I am going to be bold enough to assume that no absence policy was ever written with a global pandemic in mind. Until now. At the time of writing this, we are still in the midst of the chaos caused by Covid-19. The disease has been with us for nearly two years and the situation keeps evolving. This makes it very hard to draw policy decisions on how to manage absence that is caused by Covid-19. Nevertheless, we have already learned a few good lessons and will share them in this article.
Your absence policy should be a blueprint for managers to follow but not so rigid that there is no space for discretion. Discretion doesn’t mean that managers should be able to pick
and choose when to implement the policy. Quite the opposite, meetings and discussions should be held on all occasions.
28 calendar days is a common definition of long-term absence. There’s nothing wrong with this definition in itself. However, waiting 4 weeks to offer support or consider referral to support services is a missed opportunity. This often means that medical appointments don’t take place until the 6th or 7th week of the absence. It also delays the welfare review meeting with management further to the 8th or 9th week of the absence.
A good absence policy sets out acceptable levels of absence and guides managers to review absence patterns early on. It should also provide a clear guide for follow-up actions. When more serious consequences should follow from a poor attendance record. Quite often the first meeting or referral is not the end of the story. The condition may cause another absence further down the line. There may also be follow-up actions like workplace adjustments and risk assessments to complete as a result of the initial review. Managers should review regularly if the measures are working and check in with how the employee is doing, especially if they have a further absence from work.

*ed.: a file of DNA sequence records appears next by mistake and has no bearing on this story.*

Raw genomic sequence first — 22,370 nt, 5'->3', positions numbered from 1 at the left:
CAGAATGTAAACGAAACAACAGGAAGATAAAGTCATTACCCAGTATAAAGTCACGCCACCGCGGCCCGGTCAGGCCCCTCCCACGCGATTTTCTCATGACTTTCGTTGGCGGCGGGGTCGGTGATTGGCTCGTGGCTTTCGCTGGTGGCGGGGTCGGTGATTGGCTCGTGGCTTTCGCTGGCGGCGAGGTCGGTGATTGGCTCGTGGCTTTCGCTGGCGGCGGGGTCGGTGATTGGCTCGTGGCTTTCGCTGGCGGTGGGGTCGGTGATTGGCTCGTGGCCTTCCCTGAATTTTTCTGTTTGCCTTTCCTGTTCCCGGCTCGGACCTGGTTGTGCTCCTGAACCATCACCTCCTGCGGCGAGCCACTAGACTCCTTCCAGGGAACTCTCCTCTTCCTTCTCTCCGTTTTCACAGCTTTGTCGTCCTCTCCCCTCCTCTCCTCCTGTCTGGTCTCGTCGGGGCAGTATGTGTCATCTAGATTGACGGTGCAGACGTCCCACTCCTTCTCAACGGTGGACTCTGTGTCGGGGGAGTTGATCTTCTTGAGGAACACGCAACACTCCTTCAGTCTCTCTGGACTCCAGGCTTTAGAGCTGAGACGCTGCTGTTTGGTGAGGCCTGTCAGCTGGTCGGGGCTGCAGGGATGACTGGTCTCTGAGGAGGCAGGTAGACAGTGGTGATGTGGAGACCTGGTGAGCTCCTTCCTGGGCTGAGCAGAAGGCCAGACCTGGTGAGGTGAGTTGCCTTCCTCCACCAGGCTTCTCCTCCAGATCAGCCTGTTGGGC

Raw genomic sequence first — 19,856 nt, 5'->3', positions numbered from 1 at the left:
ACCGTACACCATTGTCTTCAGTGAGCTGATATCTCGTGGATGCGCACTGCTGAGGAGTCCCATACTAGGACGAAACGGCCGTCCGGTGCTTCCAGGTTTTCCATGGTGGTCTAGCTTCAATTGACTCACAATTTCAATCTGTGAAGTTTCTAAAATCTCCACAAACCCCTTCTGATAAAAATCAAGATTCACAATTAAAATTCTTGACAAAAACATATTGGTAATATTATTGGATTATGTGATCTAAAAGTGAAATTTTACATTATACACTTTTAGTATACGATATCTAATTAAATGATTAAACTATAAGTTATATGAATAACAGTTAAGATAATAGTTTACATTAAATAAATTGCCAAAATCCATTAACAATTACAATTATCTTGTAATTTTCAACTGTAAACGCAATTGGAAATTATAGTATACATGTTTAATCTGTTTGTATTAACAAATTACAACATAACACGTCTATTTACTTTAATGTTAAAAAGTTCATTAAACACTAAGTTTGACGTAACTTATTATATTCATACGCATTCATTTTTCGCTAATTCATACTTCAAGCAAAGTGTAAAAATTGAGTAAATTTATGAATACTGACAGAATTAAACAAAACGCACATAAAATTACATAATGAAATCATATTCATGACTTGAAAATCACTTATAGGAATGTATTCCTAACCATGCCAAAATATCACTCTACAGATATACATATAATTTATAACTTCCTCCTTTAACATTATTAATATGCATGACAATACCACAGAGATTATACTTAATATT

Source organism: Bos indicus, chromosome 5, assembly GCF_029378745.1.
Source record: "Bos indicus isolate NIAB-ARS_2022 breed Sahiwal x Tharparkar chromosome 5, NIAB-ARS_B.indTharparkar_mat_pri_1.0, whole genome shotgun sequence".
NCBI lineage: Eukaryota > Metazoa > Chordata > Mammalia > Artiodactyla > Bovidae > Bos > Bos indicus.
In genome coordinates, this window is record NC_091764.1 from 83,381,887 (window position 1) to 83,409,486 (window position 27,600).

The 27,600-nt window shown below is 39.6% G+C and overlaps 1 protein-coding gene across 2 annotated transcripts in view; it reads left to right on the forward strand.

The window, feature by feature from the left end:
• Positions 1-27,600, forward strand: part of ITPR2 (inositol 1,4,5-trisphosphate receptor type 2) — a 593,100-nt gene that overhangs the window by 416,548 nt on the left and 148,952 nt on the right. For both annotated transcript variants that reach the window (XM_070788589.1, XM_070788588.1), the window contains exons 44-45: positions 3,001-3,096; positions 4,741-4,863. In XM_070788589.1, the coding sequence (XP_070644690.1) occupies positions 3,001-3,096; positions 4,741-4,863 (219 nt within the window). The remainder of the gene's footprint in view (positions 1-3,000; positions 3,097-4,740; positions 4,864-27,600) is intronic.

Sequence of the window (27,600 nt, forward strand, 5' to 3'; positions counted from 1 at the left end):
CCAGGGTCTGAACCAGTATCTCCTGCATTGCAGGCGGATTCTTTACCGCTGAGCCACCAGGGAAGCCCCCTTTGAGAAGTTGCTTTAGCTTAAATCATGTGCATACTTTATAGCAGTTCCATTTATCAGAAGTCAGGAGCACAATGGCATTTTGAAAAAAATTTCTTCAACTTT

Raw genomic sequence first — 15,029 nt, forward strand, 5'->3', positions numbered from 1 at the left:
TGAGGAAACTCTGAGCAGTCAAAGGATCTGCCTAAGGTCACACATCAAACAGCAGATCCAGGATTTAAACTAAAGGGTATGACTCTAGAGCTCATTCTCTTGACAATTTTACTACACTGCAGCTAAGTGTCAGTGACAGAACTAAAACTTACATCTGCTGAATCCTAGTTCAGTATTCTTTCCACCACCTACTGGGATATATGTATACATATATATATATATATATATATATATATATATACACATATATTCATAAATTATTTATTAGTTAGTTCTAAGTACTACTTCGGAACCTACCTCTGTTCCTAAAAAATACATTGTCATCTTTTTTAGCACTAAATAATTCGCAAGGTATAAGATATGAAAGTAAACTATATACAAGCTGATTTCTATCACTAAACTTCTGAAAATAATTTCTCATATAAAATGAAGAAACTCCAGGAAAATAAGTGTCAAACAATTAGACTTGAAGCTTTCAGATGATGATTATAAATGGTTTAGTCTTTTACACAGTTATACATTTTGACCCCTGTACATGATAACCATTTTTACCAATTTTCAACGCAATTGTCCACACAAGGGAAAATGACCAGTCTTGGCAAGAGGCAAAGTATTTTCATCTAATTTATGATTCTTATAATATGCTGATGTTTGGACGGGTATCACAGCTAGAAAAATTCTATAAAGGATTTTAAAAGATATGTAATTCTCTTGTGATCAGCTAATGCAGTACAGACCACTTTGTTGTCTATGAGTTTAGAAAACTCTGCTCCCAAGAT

The most common mistake we see in absence policies is unnecessary complexity. Honeydew’s mission is to make good absence management easy. In this article, we’ll go through the do’s and don’ts of writing absence policies. We will explain how to write a policy that is an effective tool for line managers.
From the desk of Honeydew Director of Product, Inka Howorth:
I began my work in the absence management sector in 2008. That’s a lot of years of HR discourse and I’ve met a lot of practitioners of all kinds in that time. I’ve also encountered many approaches to writing an absence policy. This puts me in a privileged position to evaluate these approaches and provide a best practice guidance on what actually works, in the form of a new eBook. Continue reading
Many HR teams spend a lot of time putting together a comprehensive absence policy. Sadly, their efforts are watered-down if managers don’t know or understand the policy, or if they forget to check what absences meet the trigger criteria. However, some absence triggers are so complex that you definitely need a computer to check who trips them. Working with spreadsheets is the worst enemy of a sophisticated absence management process. Never fear, Engage is here to help and automate your absence policy.
Managers may often feel that they ‘know’ when employees are faking an absence. The gut feeling may be based on their personal relationship with the employee or the fact that they have noticed patterns of absence e.g. repeatedly taking sick days on a Friday. Relying on instict is not an approach we recommend. This article explains the best practice for addressing absences that you think may not be genuine.
Do you struggle to record who on your payroll is isolating, shielding, furloughed or recently reported possible Covid-19 symptoms? Are you tired of keeping your teams updated with ever-changing public health advice? Is your company balancing the tightrope between safeguarding staff whilst staying in business? If so, you are definitely not alone. The good news is that a robust absence management system can help make these tasks easier. Below are a few points to illustrate why absence management is essential work in the era of Coronavirus, especially for those employing essential workers. Continue reading
The Bradford Factor is a neat mathematical formula for calculating absence levels and triggering management action. It is focused on targeting frequent short-term absence, based on the principle that this type of absence is more disruptive to the workplace. The Bradford Factor formula is: Continue reading